Despite these refutations, it must be conceded that the difficulties in establishing an Aboriginal interpreter service are profound. It will take years of hard work and substantial ongoing funding to overcome them. However, the impressive interpreter services available in non-Indigenous languages have also taken years to develop to the standard they are at today. In my view, the difficulty of the task does not overcome the legitimate need for the service.
So, if not for these reasons, why have governments so persistently refused to provide this basic service. In my view, another possible explanation lies in the political reasoning behind the NT Chief Minister’s comments about it being akin to ‘providing wheelchairs to people who should be able to walk’. It seems that governments have difficulty arguing that their education systems are effective and appropriate when vast numbers of Australian-born Australians cannot speak the national language. Instead of taking a good hard look at how they provide education services to Indigenous people, they blame them for their inability to speak, what is to many of them, a second or third language. Blaming the victim has long been a successful method for Australian politicians to justify their unfair treatment of Indigenous people.
Another possible slant on this argument is that the fact that so many Indigenous people speak their own language rather than English confounds the belief that Aboriginal culture is a dying thing of the past, rather than a living part of the present. Of course, it is possible, as many have claimed, that elements of our governments are simply racist.
This latter view gains some support when you consider the Australian government’s recent response to the United Nations CERD Committee’s comments on the way in which it treats its Indigenous people. Australia’s answer was to criticise the CERD Committee and to review its ongoing involvement with the Committee. It seems that the adherence to basic human rights standards is reasonable for everyone else, but should not be applied to Australia’s treatment of its Indigenous people, that’s somehow different.
Ironically, having come so far in the fight to have a government-supported Aboriginal interpreter service in the NT, the next battle is to overcome the accepted norms of sub-standard communication that currently prevail amongst organisations that provide services to Aboriginal people. As noted at the start, many professionals working with Aboriginal people have, arguably of necessity, got used to a standard of communication way below that which is reasonable, or indeed, ethically acceptable. This is not to imply that these people are ignorant or racist or lazy — they are not. The practical realities for legal aid lawyers and medical staff are that without the support of their organisations, the added workload of locating and using an interpreter often means the choice between providing a responsible level of service to a few clients, and no service to the rest. It is a choice they should not have to make.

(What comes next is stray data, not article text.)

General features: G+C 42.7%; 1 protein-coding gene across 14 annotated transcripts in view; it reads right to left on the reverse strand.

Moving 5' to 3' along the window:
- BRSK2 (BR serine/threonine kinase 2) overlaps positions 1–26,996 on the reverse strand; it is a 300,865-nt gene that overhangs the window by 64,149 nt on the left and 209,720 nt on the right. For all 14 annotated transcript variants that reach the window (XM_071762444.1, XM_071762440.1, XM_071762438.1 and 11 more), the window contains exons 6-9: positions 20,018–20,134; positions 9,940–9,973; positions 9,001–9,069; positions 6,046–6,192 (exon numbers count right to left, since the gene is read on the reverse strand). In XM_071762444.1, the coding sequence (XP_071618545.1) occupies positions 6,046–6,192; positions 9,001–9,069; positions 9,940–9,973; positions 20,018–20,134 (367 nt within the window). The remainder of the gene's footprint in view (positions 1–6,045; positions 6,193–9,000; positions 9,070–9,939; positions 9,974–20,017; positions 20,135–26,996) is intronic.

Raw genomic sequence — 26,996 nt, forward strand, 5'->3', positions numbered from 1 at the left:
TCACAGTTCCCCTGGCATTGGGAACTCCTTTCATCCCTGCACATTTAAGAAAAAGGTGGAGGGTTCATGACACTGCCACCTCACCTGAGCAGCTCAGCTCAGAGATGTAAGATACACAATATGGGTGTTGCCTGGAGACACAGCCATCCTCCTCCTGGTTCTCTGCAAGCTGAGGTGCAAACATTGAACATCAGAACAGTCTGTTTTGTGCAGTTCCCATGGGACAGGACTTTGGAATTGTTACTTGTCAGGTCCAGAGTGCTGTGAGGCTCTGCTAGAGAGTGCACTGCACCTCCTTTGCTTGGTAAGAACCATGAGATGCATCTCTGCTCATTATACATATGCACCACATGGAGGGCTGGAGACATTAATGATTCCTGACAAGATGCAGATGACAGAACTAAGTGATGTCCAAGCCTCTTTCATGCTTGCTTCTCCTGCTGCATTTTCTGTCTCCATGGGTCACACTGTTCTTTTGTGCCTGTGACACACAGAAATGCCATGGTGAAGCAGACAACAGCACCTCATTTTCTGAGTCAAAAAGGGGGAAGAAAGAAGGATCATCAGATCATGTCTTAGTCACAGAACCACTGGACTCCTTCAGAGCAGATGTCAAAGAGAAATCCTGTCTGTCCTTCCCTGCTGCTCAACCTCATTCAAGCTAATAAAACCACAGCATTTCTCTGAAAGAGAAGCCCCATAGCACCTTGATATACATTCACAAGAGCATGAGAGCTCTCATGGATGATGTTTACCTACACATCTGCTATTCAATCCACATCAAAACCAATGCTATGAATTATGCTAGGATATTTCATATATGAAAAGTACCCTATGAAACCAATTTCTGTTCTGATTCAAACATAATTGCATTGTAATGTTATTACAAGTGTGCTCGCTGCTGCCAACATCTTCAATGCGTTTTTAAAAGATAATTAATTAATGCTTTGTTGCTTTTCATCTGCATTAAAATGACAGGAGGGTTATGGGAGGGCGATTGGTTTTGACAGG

It is, therefore, the service provider organisations which need to be convinced that using interpreters will result in proper services being provided to Aboriginal clients, that financial and social cost savings will be made, and that they are legally required to employ interpreters where their clients do not speak sufficient English to safeguard their rights.
The obvious starting point to improve this situation is appropriate and relevant education sessions to inform staff that crosscultural awareness is more than a ‘politically correct’ nicety. Organisations also need to put in place practical mechanisms which both allow and encourage those working on the coal face to use interpreters without having to make the awful moral choice described above.
However, education will only be effective if organisations are persuaded they should and must use these interpreter services. The current level of usage of the Aboriginal Interpreter Service in the NT suggests that core organisations are not sufficiently persuaded. A number of people who have fought for an Aboriginal interpreter service say this change will only happen through litigation. The proponents of litigation argue that the only way in which the right to an interpreter can be enforced and protected is by legal requirement, be that by way of an action based on race discrimination, the right to a fair trial, or an action for professional negligence. Sadly, Australia’s record of dealings with its Indigenous people does tend to support the view that the ‘big stick’ of judicial decision will need to be wielded yet again to enforce a basic human right.
[*] Helena Blundell is Public Interest Advocate, North Australian Aboriginal Legal Aid Service
 R v Willie (1885) 7 QLJ (NC) 108.
 Australian Bureau of Statistics (ABS), 1996 Census of Population and Housing
 NT Correctional Services Annual Report 1998/99, p.84.
 Territory Health Services Annual Report 1998/99, p.45.
 ABS above.
 English literacy is a far bleaker picture see ‘Learning Lessons — An Independent Review of Indigenous Education in the Northern Territory’, NT Department of Education, Darwin, 1999.
 ABS above.
 Northern Territory Anti-Discrimination Commission, ‘Report: Inquiry into the Provision of an Interpreter Service in Aboriginal Languages by the Northern Territory Government’.
 24 November 1999, Catherine Munro AAP.
 Northern Territory Aboriginal Languages Interpreter Service Trial: Draft Evaluation Report 14 July 1997.
 Accreditation by the National Accreditation Authority for Translators and Interpreters (NAATI) which is responsible for accrediting all interpreters nationally, not just Indigenous.
 NT Anti-Discrimination Commission Report: Inquiry into the Provision of an Interpreter Service in Aboriginal Languages by the Northern Territory Government, p.64
 The Senate Legal and Constitutional Committee, Enquiry into the Human Rights (Mandatory Sentencing of Juvenile Offenders) Bill 1999.
 The Senate Legal and Constitutional Committee, above, p.115.
 Commonwealth of Australia, Hansard, Senate, Senate Legal and Constitutional References Committee, 2 February, p.39.
 NT government, Hansard, 24 February 2000.
 Concluding Observations by the Committee on the Elimination of Racial Discrimination, 56th Session, 6-24 March 2000, p.5.
 ‘Northern Territory Aboriginal Languages Interpreter Service Trial: Draft Evaluation Report’, 14 July 1997, p.8.